Davis Cup

The premier international team event for men’s tennis is the Davis Cup. It is organized by the International Tennis Federation (ITF) and is competed by teams from different countries in a knock-out format yearly. It was also known as the International Lawn Tennis Challenge but was popularly known as the Davis Cup. The Women’s editions of the Davis Cup is the Fed (Federation) Cup.

The Davis Cup championship started in 1900 from a challenge between Great Britain and the United States. Four members of Harvard University challenged the British to a tennis match. After their respective tennis teams agreed, Dwight F. Davis, a member of the Harvard players, created a tournament format and even ordered a sterling silver trophy with his own money, which costs about $1000.

The initial match between the United States and Britain was held in Boston, Massachusetts at the Longwood Cricket Club.  The Americans won three matches which surprised the British.

The following year, both the Americans and British did not compete, but in 1902 the Americans won and the next four matches after that was won by the British. The tournament got bigger by 1905 allowing competitors from Belgium, Austria, Australasia (New Zealand and Australia combined) and France.

During the 1950 competition until the year 1967, Australia led the entire tournament, winning 15 times for the entire 18 years. By 1974, South Africa and India joined the Davis Cup and Sweden and Czechoslovakia the following year where Sweden won over Czechoslovakia.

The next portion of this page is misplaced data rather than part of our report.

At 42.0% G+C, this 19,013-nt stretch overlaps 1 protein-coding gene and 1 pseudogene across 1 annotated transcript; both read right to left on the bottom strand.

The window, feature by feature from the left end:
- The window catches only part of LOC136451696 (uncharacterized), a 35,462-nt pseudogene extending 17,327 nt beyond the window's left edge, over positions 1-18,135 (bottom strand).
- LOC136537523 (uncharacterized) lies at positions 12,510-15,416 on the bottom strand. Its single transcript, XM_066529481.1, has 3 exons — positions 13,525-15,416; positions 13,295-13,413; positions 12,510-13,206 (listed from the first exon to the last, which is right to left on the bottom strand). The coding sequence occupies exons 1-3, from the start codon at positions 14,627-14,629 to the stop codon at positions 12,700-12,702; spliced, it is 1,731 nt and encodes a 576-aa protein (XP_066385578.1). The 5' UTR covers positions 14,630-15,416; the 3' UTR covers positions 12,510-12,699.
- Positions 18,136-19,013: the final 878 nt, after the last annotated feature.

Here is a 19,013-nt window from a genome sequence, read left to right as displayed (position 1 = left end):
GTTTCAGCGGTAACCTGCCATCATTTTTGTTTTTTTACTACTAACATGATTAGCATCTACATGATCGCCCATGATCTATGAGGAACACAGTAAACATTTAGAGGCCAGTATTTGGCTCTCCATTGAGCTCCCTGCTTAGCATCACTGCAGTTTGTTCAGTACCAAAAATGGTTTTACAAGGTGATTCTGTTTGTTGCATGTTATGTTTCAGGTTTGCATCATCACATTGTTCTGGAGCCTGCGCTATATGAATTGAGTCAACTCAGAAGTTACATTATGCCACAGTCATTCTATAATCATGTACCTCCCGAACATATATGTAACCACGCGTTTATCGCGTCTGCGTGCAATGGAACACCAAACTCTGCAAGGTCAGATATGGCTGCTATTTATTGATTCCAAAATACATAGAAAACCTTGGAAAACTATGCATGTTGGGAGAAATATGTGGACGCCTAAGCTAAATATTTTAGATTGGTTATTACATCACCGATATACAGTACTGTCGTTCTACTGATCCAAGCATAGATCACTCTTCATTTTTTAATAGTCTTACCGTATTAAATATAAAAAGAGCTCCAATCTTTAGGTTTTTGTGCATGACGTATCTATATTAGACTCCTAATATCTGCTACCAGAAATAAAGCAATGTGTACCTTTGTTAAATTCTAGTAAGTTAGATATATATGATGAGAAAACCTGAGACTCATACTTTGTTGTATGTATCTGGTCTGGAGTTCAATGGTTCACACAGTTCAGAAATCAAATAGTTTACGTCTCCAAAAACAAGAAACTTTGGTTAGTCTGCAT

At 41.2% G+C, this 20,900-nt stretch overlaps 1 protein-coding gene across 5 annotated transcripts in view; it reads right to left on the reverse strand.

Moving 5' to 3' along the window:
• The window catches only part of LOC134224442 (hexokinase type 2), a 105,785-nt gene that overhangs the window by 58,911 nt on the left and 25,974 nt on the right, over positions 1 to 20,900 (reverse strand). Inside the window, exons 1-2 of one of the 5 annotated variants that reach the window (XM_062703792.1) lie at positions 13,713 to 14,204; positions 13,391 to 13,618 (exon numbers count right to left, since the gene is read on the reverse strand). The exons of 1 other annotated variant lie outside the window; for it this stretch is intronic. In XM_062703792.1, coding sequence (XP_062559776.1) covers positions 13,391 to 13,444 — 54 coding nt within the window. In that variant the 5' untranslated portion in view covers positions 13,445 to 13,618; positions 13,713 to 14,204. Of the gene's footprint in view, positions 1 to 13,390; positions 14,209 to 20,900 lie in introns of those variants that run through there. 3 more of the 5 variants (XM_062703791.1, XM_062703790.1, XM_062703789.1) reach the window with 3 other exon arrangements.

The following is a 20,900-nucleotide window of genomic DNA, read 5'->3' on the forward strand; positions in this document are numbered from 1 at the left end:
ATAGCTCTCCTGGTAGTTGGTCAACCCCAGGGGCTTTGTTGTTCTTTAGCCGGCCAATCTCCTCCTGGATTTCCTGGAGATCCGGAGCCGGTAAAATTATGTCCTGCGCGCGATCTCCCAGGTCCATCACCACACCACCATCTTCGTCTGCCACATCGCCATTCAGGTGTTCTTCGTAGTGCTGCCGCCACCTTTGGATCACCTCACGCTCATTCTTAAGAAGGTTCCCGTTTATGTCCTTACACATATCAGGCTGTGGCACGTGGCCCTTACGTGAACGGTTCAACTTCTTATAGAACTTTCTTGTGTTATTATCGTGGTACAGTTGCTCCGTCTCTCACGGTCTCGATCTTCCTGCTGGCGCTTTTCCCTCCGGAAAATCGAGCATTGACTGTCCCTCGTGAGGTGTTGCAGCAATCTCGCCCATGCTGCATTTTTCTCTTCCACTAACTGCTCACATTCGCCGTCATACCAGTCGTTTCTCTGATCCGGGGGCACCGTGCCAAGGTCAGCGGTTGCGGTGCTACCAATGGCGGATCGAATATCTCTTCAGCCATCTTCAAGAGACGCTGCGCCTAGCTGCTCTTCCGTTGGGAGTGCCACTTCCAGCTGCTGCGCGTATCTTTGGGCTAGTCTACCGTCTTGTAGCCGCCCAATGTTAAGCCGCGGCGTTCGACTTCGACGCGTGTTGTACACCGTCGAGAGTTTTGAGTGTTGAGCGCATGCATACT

Some of the most successful countries throughout the entire Davis Cup are United States and Australia.

Current Format

By 2013, 130 countries had joined the competition. The top 16 national teams (The World Group) compete yearly for the Davis Cup. The competition is held over four weekends during the year.

The World Group plays a four-round elimination tournament. Teams that lost the first-round matches will be sent to the World Group Playoffs round. Teams not in the World Group are designated into Zone Groups, divided into three regions – America, Asia/Oceania and Europe/Africa. In each region, there are three to four divisions, Group I being the highest and IV being the lowest. Group III and IV are week-long events played in one location. Groups are separated into round-robin pools with play-offs then deciding promotion and relegation. It is similar format of each Group but depends on the number of teams joining.

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